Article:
Unlike the original, T2 expands the game world far beyond a mineshaft stack of ruined civilizations. Players traverse vast open world areas on their way to dungeons, and these areas come complete with weather and certain surprises (brief side quests, phase beasts which open portals to king-of-the-hill style bonus challenges, elite fishing holes, and monster shrines which spawn rare creatures, to name a few of these surprises).
While Diablo III's palette browned out considerably after unflattering comparisons to kids games, Torchlight II remains unapologetically varied, bright, and colorful. Given Torchlight II's more lighthearted approach, it works, and it's an impressive achievement given that T2 increasingly blends T1's fantasy tropes with steampunk trappings. The Engineer and Outlander coupled later environments (with the most interesting take I've seen on Dwarven ruins) add a little robo-industrial-era appeal to a setting that might have otherwise been dismissed as another Diablo clone.
The user interface has changed significantly since the first Torchlight and is, in many ways, more elegant and functional. For example, potion slots have been replaced with a simple Z/X keypress which uses the best health/mana potion in your inventory, though you can still map potions to the numeric keys if you like. Another nice change is the moveable minimap with adjustable opacity, though if I had a gold for every time I accidentally switched off the map by hitting M, I could afford a lot more enchants.
The locked-in isometric view, however, feels antiquated, restrictive and limiting. The ability to zoom in and out is nice and all, but it seems almost pointless since you can't spin the camera around to find a sweeter angle. Like the click-to-move navigation system, fixed isometric camera angles are a relic of a bygone age. Torchlight II makes the best of this, however, by offering a blue or red glowy when your character, friends, or enemies go behind an obstacle.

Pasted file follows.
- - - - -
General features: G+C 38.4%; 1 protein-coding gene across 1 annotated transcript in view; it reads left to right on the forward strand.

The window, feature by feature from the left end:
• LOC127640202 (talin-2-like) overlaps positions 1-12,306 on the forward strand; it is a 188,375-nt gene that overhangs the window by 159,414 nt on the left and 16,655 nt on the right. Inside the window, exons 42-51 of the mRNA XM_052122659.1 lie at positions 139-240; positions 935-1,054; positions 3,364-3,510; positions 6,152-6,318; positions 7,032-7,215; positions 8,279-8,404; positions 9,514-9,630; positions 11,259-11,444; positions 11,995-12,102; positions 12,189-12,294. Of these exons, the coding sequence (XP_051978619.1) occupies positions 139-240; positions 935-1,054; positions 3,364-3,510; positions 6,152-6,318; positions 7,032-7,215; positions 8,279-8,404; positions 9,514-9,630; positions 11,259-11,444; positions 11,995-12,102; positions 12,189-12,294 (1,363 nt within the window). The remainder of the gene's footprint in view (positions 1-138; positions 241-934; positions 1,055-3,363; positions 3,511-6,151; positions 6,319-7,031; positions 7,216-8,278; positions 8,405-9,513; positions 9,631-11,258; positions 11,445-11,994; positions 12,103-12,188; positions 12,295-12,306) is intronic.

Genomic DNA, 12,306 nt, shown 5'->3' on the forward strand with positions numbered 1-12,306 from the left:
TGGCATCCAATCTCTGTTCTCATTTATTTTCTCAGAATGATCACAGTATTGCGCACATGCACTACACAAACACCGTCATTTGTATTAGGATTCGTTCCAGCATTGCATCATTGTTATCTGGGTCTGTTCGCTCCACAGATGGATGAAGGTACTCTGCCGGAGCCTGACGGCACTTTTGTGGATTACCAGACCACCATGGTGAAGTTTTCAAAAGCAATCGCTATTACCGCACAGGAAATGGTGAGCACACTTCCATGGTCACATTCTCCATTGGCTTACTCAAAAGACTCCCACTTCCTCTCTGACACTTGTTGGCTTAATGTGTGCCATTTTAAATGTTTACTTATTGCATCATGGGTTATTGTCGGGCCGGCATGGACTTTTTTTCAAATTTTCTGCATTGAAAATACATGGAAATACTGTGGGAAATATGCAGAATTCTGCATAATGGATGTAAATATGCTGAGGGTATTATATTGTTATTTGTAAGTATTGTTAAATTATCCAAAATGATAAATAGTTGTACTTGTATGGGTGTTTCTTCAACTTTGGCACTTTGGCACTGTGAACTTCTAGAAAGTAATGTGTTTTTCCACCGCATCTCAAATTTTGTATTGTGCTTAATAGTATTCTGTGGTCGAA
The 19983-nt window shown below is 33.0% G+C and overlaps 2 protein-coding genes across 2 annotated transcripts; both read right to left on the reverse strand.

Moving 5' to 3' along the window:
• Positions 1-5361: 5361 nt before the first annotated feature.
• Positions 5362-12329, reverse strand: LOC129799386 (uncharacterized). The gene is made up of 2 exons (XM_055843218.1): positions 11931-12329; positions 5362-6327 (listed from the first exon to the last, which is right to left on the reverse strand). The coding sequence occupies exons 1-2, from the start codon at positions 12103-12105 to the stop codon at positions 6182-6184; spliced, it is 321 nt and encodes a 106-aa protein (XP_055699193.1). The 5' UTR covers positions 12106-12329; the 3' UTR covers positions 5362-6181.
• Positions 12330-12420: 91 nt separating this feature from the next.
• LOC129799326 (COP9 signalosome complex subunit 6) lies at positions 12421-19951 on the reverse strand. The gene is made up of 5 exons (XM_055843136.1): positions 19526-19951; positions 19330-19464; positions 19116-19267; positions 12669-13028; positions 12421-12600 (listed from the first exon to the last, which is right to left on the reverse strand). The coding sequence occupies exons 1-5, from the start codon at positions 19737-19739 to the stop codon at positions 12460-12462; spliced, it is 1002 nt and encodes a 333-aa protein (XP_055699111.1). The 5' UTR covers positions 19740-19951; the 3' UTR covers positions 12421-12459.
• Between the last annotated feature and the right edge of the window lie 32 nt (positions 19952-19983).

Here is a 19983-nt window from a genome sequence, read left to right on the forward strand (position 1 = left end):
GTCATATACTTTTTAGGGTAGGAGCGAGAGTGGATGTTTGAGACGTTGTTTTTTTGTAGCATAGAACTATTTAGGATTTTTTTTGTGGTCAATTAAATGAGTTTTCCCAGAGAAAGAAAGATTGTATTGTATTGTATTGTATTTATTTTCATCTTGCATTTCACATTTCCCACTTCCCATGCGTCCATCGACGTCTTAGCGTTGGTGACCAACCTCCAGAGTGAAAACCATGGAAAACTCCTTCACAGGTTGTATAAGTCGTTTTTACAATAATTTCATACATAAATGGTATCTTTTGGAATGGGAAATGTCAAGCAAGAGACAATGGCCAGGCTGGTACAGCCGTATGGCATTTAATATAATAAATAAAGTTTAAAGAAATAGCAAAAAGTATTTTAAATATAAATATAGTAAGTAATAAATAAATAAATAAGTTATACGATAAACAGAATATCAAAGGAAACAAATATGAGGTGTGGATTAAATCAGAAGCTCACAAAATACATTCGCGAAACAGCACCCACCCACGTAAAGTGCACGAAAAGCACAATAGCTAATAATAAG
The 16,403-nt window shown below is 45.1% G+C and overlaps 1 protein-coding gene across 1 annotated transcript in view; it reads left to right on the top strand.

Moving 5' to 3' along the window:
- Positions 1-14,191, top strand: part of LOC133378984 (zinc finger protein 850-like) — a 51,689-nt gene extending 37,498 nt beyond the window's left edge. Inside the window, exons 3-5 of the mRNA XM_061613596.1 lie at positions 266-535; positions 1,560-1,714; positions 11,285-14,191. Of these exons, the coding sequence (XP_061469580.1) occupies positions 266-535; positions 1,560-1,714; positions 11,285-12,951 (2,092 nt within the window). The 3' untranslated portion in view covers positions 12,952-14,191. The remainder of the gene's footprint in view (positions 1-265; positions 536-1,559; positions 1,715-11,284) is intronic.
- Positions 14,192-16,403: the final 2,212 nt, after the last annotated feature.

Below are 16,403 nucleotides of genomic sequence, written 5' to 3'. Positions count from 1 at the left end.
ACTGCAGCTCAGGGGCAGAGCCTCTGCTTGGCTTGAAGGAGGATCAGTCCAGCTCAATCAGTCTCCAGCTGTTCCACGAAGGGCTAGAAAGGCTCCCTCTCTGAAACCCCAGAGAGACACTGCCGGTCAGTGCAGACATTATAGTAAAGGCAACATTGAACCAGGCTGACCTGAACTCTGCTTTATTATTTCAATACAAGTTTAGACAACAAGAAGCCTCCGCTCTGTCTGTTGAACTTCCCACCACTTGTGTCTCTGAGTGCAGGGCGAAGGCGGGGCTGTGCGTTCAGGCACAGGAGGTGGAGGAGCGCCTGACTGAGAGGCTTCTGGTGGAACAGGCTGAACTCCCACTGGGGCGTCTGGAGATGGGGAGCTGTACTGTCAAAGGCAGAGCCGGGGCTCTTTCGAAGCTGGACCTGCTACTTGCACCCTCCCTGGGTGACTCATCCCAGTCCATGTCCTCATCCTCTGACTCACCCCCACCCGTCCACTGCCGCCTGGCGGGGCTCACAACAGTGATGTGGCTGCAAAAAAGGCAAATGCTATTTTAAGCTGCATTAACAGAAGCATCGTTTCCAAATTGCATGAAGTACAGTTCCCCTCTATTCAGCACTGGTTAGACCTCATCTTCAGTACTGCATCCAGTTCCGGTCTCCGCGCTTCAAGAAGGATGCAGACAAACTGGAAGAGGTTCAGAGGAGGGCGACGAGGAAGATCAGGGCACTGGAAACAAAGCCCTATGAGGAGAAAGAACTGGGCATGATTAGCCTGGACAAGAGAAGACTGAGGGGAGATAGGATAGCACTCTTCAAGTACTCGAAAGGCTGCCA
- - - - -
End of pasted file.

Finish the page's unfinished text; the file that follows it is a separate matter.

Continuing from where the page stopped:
Diablo, Diablo II, and Torchlight composer Matt Uelmen returns to score Torchlight II and the results are masterful. The motifs of Torchlight's original theme and soundtrack are reprised with the full orchestration of the Slovak National Symphony Orchestra this time, though Uelmen's trademark bright, Flemenco-influenced guitars and echoing drum kits still pervade the atmospheric soundtrack. (But don't take my word for it: at the time of this printing, Runic generously allows you to download the soundtrack for free from the T2 website).
Like the music, the sound direction is reminiscent of the original. Ember drops still ting, the voiceovers are nicely varied even for common messages like "out of mana" and level ups, missile attacks clunk into shields, and the character sheet unrolls with the rasp of a scroll. The only mildly irriatating sound that I've encountered so far is the idle mewling growls of the panther, which give me the eerie sensation of my stomach growling. Or maybe I've just been playing Torchlight II for too long.